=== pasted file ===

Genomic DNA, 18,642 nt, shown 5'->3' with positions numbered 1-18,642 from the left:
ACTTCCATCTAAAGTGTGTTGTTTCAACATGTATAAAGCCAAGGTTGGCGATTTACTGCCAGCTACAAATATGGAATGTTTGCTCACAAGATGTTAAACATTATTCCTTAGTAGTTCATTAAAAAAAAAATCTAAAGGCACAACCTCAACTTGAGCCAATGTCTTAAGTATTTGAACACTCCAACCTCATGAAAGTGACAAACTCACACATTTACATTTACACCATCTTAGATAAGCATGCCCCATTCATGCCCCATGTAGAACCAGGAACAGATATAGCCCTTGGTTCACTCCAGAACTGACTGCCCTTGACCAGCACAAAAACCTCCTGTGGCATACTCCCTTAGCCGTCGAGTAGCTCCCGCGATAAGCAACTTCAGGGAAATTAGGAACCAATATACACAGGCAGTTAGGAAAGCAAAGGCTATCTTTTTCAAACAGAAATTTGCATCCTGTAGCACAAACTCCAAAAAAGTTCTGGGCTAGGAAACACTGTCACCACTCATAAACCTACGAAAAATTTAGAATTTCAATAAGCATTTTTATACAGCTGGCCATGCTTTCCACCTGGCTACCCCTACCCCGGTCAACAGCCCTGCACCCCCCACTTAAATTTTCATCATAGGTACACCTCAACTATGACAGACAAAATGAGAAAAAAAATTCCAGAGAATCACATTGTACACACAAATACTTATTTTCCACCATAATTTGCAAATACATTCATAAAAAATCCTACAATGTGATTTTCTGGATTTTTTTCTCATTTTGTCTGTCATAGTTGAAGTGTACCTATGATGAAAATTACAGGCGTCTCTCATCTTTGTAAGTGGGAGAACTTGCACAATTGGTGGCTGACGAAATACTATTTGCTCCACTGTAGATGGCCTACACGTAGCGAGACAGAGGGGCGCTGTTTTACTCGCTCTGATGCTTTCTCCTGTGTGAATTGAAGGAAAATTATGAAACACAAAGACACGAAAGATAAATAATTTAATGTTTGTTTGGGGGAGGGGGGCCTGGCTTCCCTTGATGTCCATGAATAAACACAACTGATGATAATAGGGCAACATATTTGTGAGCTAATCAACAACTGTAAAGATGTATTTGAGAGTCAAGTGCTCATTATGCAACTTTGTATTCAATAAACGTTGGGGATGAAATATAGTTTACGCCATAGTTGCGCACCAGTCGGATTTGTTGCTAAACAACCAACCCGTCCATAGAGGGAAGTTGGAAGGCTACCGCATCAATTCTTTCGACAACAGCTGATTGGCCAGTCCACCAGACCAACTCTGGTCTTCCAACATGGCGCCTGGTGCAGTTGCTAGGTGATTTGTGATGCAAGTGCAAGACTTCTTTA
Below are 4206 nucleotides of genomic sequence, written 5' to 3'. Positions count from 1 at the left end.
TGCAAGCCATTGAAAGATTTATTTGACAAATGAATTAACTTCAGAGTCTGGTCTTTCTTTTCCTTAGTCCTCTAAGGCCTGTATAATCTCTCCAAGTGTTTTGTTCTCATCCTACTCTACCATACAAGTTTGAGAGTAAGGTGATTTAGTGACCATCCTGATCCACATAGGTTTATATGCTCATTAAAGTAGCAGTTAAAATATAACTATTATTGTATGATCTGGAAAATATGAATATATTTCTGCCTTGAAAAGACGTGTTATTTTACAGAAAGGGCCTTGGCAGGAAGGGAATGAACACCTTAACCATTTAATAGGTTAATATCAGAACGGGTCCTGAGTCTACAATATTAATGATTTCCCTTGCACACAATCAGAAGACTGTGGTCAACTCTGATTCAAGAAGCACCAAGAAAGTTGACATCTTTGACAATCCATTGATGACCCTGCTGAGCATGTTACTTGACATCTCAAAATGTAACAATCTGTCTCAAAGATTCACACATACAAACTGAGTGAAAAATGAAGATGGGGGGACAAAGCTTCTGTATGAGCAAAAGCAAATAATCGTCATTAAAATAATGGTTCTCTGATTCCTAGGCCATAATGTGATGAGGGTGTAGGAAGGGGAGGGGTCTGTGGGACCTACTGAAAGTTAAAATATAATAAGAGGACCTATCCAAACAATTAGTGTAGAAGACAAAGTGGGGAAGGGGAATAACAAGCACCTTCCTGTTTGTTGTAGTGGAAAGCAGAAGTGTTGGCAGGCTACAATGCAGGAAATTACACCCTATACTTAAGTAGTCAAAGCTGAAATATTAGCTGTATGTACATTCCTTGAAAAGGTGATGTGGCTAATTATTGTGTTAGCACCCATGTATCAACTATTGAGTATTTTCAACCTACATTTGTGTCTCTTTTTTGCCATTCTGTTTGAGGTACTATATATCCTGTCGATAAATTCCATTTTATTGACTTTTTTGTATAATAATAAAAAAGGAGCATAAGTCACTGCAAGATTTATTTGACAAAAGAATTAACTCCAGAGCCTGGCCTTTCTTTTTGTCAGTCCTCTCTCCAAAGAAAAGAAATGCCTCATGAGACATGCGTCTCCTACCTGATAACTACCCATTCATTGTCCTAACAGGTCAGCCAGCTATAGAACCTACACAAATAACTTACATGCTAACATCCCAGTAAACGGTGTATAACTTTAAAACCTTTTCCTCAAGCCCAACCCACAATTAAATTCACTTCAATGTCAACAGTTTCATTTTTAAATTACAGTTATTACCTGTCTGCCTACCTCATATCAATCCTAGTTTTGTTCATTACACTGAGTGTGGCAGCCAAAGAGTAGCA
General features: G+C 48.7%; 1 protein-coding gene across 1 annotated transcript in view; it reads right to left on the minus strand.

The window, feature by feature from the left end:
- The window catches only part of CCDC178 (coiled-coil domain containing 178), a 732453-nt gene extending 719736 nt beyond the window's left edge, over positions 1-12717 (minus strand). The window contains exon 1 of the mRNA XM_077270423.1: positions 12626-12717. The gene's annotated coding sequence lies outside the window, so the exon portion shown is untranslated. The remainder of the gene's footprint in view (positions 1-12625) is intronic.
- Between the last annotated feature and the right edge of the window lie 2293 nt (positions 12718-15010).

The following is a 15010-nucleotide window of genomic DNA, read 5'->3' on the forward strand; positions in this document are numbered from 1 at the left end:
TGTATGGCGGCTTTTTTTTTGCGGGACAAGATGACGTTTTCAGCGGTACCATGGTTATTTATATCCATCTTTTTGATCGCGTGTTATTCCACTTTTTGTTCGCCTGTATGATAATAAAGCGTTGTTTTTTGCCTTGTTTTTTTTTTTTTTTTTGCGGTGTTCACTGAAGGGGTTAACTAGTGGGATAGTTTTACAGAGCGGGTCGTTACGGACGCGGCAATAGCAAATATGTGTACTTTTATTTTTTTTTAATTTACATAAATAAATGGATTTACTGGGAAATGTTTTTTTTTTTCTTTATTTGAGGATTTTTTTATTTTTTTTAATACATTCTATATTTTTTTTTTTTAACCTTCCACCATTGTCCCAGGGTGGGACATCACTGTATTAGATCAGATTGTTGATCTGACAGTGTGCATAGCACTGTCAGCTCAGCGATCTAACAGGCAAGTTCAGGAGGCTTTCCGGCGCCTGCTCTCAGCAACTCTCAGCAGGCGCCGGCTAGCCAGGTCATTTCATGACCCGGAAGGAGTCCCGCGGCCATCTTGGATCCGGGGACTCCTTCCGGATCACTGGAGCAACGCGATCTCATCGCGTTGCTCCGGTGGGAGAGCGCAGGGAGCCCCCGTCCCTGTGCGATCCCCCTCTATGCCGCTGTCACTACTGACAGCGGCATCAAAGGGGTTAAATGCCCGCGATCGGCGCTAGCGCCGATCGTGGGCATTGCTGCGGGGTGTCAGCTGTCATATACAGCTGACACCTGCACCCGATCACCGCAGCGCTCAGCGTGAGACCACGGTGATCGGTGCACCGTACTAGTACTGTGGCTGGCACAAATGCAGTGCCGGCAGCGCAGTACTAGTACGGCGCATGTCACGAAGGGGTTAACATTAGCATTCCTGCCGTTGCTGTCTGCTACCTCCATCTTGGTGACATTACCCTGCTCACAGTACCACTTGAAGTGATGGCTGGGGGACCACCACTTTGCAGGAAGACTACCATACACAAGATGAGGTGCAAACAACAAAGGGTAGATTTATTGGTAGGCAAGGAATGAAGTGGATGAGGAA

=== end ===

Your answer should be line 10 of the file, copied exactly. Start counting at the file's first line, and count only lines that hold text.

TGTATGGCGGCTTTTTTTTTGCGGGACAAGATGACGTTTTCAGCGGTACCATGGTTATTTATATCCATCTTTTTGATCGCGTGTTATTCCACTTTTTGTTCGCCTGTATGATAATAAAGCGTTGTTTTTTGCCTTGTTTTTTTTTTTTTTTTTGCGGTGTTCACTGAAGGGGTTAACTAGTGGGATAGTTTTACAGAGCGGGTCGTTACGGACGCGGCAATAGCAAATATGTGTACTTTTATTTTTTTTTAATTTACATAAATAAATGGATTTACTGGGAAATGTTTTTTTTTTTCTTTATTTGAGGATTTTTTTATTTTTTTTAATACATTCTATATTTTTTTTTTTTAACCTTCCACCATTGTCCCAGGGTGGGACATCACTGTATTAGATCAGATTGTTGATCTGACAGTGTGCATAGCACTGTCAGCTCAGCGATCTAACAGGCAAGTTCAGGAGGCTTTCCGGCGCCTGCTCTCAGCAACTCTCAGCAGGCGCCGGCTAGCCAGGTCATTTCATGACCCGGAAGGAGTCCCGCGGCCATCTTGGATCCGGGGACTCCTTCCGGATCACTGGAGCAACGCGATCTCATCGCGTTGCTCCGGTGGGAGAGCGCAGGGAGCCCCCGTCCCTGTGCGATCCCCCTCTATGCCGCTGTCACTACTGACAGCGGCATCAAAGGGGTTAAATGCCCGCGATCGGCGCTAGCGCCGATCGTGGGCATTGCTGCGGGGTGTCAGCTGTCATATACAGCTGACACCTGCACCCGATCACCGCAGCGCTCAGCGTGAGACCACGGTGATCGGTGCACCGTACTAGTACTGTGGCTGGCACAAATGCAGTGCCGGCAGCGCAGTACTAGTACGGCGCATGTCACGAAGGGGTTAACATTAGCATTCCTGCCGTTGCTGTCTGCTACCTCCATCTTGGTGACATTACCCTGCTCACAGTACCACTTGAAGTGATGGCTGGGGGACCACCACTTTGCAGGAAGACTACCATACACAAGATGAGGTGCAAACAACAAAGGGTAGATTTATTGGTAGGCAAGGAATGAAGTGGATGAGGAA